Hydraulic presses are powerful tools that allow users to form metal into various shapes and sizes with incredible ease, particularly soft metals like silver and copper that cannot be formed through traditional means like chasing or repousse. Furthermore, hydraulic presses make great 3D jewelry pieces. In this class by Melissa Muir you will learn the essential operations and guidelines of using your hydraulic press before creating earrings from a pancake die, riveting shapes together for eye-catching effects and making three dimensional jewelry items from these processes.

Hydraulic presses are powerful tools for crafting unique cuff bracelets, and in this workshop you will discover their many uses as you learn how to craft one-of-a-kind pieces using anticlastic and synclastic free-form fabrication techniques. Furthermore, explore creative design possibilities using textures, soldering techniques, colors and spaces created through three dimensional wire fabrication.

This course is tailored for intermediate to advanced metalsmiths with some experience using hydraulic presses, including some form of experience forming or hammering metal, as well as knowing how to operate a torch and jewelers saw.

Students using the Bonny Doon Classic 20-Ton Hydraulic Press will learn to emboss, texture and bend metal precisely while cutting finishing time dramatically. With this tool, students can create perfectly formed bracelets and rings quickly as well as bend thin or thick metals precisely, create repeat patterns quickly, form 3D shapes easily. Perfect for small studios such as kitchen tables or RV park picnic benches as well as larger studios (you can clean up later!) This would make an ideal present for the metalsmith in your life!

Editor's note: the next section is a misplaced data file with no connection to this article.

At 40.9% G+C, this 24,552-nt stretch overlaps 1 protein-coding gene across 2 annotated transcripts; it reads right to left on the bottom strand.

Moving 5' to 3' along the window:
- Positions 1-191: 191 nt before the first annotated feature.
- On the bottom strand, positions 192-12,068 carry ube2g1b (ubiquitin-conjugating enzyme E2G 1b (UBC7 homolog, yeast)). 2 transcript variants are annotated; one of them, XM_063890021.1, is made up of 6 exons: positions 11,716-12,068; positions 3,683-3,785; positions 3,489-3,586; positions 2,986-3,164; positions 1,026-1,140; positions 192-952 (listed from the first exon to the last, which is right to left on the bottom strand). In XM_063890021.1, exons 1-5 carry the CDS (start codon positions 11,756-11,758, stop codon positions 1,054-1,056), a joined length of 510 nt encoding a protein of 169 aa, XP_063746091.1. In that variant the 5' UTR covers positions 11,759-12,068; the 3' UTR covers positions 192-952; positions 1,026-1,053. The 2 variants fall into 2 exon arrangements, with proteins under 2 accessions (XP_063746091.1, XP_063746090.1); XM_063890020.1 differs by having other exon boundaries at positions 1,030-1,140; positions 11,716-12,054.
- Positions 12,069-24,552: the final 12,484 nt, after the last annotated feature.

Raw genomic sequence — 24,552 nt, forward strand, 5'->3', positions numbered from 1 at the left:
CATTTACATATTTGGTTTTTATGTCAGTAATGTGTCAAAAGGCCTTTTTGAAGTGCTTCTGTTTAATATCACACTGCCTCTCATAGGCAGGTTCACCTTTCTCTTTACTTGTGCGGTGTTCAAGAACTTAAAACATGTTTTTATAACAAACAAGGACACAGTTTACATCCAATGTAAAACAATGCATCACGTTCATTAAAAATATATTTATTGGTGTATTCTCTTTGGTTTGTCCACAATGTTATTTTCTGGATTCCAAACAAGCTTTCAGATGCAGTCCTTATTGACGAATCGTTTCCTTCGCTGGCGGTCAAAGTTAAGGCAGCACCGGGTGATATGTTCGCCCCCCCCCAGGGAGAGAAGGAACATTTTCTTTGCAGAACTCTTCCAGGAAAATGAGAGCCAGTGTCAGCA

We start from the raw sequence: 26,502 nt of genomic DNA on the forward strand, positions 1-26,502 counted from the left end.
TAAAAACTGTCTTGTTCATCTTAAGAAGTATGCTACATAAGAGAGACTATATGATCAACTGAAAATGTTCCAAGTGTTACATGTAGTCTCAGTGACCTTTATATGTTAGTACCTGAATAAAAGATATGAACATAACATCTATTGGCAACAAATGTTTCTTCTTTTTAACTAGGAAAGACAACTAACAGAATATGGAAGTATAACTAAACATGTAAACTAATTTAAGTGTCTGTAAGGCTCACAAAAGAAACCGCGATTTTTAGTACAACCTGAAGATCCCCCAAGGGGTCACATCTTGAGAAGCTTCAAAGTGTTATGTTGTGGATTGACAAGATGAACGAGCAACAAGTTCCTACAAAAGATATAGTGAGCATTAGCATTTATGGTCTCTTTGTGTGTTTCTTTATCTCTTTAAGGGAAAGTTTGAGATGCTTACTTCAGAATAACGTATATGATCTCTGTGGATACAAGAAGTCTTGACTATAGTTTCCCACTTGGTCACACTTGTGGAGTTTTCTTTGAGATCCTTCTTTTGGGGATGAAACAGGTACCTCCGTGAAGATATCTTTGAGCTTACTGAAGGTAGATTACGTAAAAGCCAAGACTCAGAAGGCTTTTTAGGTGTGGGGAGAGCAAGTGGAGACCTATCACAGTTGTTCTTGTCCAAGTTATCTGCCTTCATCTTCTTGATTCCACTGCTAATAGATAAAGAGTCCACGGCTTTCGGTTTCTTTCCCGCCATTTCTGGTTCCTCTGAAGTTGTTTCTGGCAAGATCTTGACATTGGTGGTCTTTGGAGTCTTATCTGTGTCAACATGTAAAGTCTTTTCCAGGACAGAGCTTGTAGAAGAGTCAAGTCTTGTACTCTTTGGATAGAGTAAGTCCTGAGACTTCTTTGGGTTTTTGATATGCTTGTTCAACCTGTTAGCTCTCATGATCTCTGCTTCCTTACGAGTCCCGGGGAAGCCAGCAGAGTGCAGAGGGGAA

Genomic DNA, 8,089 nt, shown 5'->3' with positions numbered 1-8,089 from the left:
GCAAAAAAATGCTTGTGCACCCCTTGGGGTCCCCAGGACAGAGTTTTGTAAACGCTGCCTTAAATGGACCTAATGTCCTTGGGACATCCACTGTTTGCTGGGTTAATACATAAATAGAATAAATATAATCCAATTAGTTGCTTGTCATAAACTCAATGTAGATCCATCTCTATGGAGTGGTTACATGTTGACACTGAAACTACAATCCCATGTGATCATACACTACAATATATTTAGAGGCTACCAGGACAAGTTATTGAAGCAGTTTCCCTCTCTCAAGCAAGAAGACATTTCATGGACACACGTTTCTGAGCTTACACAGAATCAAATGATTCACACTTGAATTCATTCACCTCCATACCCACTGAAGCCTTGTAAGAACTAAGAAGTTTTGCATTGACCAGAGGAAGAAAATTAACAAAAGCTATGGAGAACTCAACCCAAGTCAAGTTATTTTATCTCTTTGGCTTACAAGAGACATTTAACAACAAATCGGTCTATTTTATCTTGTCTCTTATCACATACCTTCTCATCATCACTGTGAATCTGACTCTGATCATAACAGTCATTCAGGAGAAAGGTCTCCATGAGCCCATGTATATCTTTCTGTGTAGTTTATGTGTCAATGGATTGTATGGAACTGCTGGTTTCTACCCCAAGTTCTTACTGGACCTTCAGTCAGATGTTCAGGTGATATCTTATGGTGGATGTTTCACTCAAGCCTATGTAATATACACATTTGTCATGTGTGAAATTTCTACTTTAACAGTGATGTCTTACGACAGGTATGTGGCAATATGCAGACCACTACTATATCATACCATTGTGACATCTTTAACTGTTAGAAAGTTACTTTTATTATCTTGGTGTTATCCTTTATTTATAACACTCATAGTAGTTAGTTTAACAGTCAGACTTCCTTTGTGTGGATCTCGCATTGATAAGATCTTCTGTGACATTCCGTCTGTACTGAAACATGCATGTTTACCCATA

Making Bracelets

Hydraulic presses for jewelry-making can help expedite the process by allowing you to form pieces more quickly, produce multiple identical pieces quickly, or produce pieces that appear machine made. Unfortunately, large amounts of metal needing to be formed often require expensive commercial hydraulic presses, room and considerable skill - but with our simple yet practical method for hand forming metal in smaller home built hydraulic presses we offer this class as an alternative solution - learning a method for creating free form bracelet kits along with earrings and pendants using this smaller home built hydraulic press!

Melissa Muir, an expert metal smith and instructor, shows students how to use a basic home built hydraulic press to make anticlastic and synclastic bracelet dies using this method of creation. This makes the creation process simpler while still producing professional quality jewelry pieces. In addition to basic forming techniques she also covers silhouette dies for texture printing as well as roller printing techniques for additional dimensional effects.